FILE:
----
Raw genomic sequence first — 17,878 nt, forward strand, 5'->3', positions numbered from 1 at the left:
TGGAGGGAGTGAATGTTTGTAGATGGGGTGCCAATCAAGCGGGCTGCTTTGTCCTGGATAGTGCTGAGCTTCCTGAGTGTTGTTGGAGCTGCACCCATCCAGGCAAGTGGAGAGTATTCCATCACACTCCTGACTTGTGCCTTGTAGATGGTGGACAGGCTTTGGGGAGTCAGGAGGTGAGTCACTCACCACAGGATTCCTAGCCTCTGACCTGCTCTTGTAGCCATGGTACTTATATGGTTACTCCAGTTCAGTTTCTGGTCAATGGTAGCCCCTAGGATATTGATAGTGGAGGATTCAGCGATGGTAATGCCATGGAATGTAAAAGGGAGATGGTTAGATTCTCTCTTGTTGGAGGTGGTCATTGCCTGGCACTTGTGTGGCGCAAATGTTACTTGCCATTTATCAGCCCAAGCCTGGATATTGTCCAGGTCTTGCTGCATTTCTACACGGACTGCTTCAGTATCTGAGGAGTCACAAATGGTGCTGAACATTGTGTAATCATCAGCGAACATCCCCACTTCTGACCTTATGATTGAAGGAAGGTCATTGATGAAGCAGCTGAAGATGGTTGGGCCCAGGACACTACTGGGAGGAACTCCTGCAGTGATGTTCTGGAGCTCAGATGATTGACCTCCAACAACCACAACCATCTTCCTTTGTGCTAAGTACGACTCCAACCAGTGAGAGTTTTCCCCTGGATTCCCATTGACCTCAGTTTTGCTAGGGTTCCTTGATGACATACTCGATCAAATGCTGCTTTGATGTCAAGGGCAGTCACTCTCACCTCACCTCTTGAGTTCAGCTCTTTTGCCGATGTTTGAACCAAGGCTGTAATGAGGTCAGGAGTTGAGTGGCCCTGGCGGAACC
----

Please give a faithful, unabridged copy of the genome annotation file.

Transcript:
Raw genomic sequence first — 17,878 nt, forward strand, 5'->3', positions numbered from 1 at the left:
TGGAGGGAGTGAATGTTTGTAGATGGGGTGCCAATCAAGCGGGCTGCTTTGTCCTGGATAGTGCTGAGCTTCCTGAGTGTTGTTGGAGCTGCACCCATCCAGGCAAGTGGAGAGTATTCCATCACACTCCTGACTTGTGCCTTGTAGATGGTGGACAGGCTTTGGGGAGTCAGGAGGTGAGTCACTCACCACAGGATTCCTAGCCTCTGACCTGCTCTTGTAGCCATGGTACTTATATGGTTACTCCAGTTCAGTTTCTGGTCAATGGTAGCCCCTAGGATATTGATAGTGGAGGATTCAGCGATGGTAATGCCATGGAATGTAAAAGGGAGATGGTTAGATTCTCTCTTGTTGGAGGTGGTCATTGCCTGGCACTTGTGTGGCGCAAATGTTACTTGCCATTTATCAGCCCAAGCCTGGATATTGTCCAGGTCTTGCTGCATTTCTACACGGACTGCTTCAGTATCTGAGGAGTCACAAATGGTGCTGAACATTGTGTAATCATCAGCGAACATCCCCACTTCTGACCTTATGATTGAAGGAAGGTCATTGATGAAGCAGCTGAAGATGGTTGGGCCCAGGACACTACTGGGAGGAACTCCTGCAGTGATGTTCTGGAGCTCAGATGATTGACCTCCAACAACCACAACCATCTTCCTTTGTGCTAAGTACGACTCCAACCAGTGAGAGTTTTCCCCTGGATTCCCATTGACCTCAGTTTTGCTAGGGTTCCTTGATGACATACTCGATCAAATGCTGCTTTGATGTCAAGGGCAGTCACTCTCACCTCACCTCTTGAGTTCAGCTCTTTTGCCGATGTTTGAACCAAGGCTGTAATGAGGTCAGGAGTTGAGTGGCCCTGGCGGAACC